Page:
Feeding Aquatic Turtles

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Aquatic turtles have always been popular terrarium subjects, both as a result of their ready availability and physical variety. However, due to their semi-aquatic nature, certain aspects of their husbandry may prove more challenging than those of a terrestrial species.

In the mid-1970's legislation was past that prohibited the sale of hatchling turtles under 4 inches in length to the general public. This was an effort on the part of the Food and Drug Administration to reduce reptile-related Salmonella infections among children. The result was less impulse purchases of these animals, fewer instances of Salmonellosis, and many angered turtle hobbyists.

Fortunately, the enforcement of these laws has relaxed over the decades. As long as certain guidelines are carefully followed, dedicated turtle enthusiasts can still obtain and keep many species, both common and rare.

Advancements in reptile care have made it so aquatic turtle care is well within the means of nearly anyone, but nonetheless, education is key to long term success. In this article, the basics of turtle nutrition and feeding will be covered. While housing, heating, and lighting concerns are easily overcome by most keepers, issues relating to feeding and supplementation tend to pose a greater obstacle.

It should be kept in mind that this is by no means a complete treatment of aquatic turtle care. Aspects such as enclosure selection, heating, lighting, and filtration should be researched elsewhere. There are many excellent articles and books available that cover all of the caveats of turtle care and breeding in great detail. These sources should be consulted, and this piece regarded as supplemental information.


Many of the most commonly encountered turtle species are omnivorous by nature. By being open-minded about their dietary selections, these animals receive a wide variety of proteins, vitamins, and minerals in the wild. A similarly diverse diet should be provided in captivity as well.

There are many very acceptable commercial turtle diets on the market, all with different strengths and weaknesses. It is for this reason that no single pelleted food be used as a complete, un-supplemented diet. Instead, a combination of different brands of food along with live insect prey and vegetable matter should make up the majority of the turtle menu.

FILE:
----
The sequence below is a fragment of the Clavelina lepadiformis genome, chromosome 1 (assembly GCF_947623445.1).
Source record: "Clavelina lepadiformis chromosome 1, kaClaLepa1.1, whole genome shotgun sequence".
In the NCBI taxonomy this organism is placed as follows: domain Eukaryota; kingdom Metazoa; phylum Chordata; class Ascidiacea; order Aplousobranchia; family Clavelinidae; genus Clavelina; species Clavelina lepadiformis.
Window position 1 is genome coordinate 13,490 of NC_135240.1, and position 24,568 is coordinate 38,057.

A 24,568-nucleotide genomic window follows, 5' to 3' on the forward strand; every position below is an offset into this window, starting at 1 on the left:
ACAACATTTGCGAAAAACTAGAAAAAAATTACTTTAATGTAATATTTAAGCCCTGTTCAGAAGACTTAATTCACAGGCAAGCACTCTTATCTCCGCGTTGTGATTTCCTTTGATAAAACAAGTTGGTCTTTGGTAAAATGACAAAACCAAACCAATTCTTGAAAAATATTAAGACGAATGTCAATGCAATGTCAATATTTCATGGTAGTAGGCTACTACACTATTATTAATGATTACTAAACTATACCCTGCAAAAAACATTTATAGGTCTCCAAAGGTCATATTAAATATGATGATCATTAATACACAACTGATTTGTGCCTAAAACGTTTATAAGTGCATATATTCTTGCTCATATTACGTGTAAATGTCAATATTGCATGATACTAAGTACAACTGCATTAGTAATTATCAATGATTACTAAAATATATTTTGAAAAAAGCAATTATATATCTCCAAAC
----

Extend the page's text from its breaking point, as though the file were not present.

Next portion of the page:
Specific dietary preferences will vary from species to species, and some insight into the natural history of the turtles being kept is recommended. After all, offering a widely varied diet is not very effective if the animal refuses to eat certain items.


While no two turtles will have the same needs as far as feeding frequency and quantity, some generalizations can be made. Smaller animals will obviously require less food than larger animals, and temperate zone species often reduce their food intake during the coolest months of the year.

As a general rule, turtles should be offered only as much food as will be readily consumed in an hour or less. Overfeeding is a common problem with aquatic turtles, but not for the most obvious reasons. Rather than becoming overweight and unhealthy (as would most overfed pets) turtles tend to simply ignore food once they have had their fill. The issue that then presents itself is the decomposing leftovers and the effect it has on water quality.

The most common cause for abnormally dirty turtle water is overfeeding, with inadequate filtration being a close second. Pellets, vegetable matter, and live prey left in the water quickly break down, soiling the water faster than any filtration system can clean it. This can lead to bacterial growth and unhealthy ammonia levels.

Partial water changes coupled with feeding more reasonable amounts can quickly reverse this problem should it occur. Nonetheless it is best to prevent the situation from arising to begin with by paying close attention the amounts of food being offered and the amounts being consumed.


As mentioned earlier, providing a wide variety of food items is key to proper turtle nutrition and health. Food items for terrestrial herps are routinely dusted with calcium and vitamin supplements prior to being offered. However, in the case of aquatic animals, this can become difficult due to the fact that any powdered supplement will quickly wash off the food when placed into the water, which is where most aquatic turtles choose to feed.

To combat this conundrum some keepers opt to feed their turtles in dry "feeding" tubs. However, many turtles, especially newly acquired ones, will refuse to feed if not offered the security of water. Instead, offer as many different foods as possible including commercial pellets which are conveniently infused with the necessary nutrients.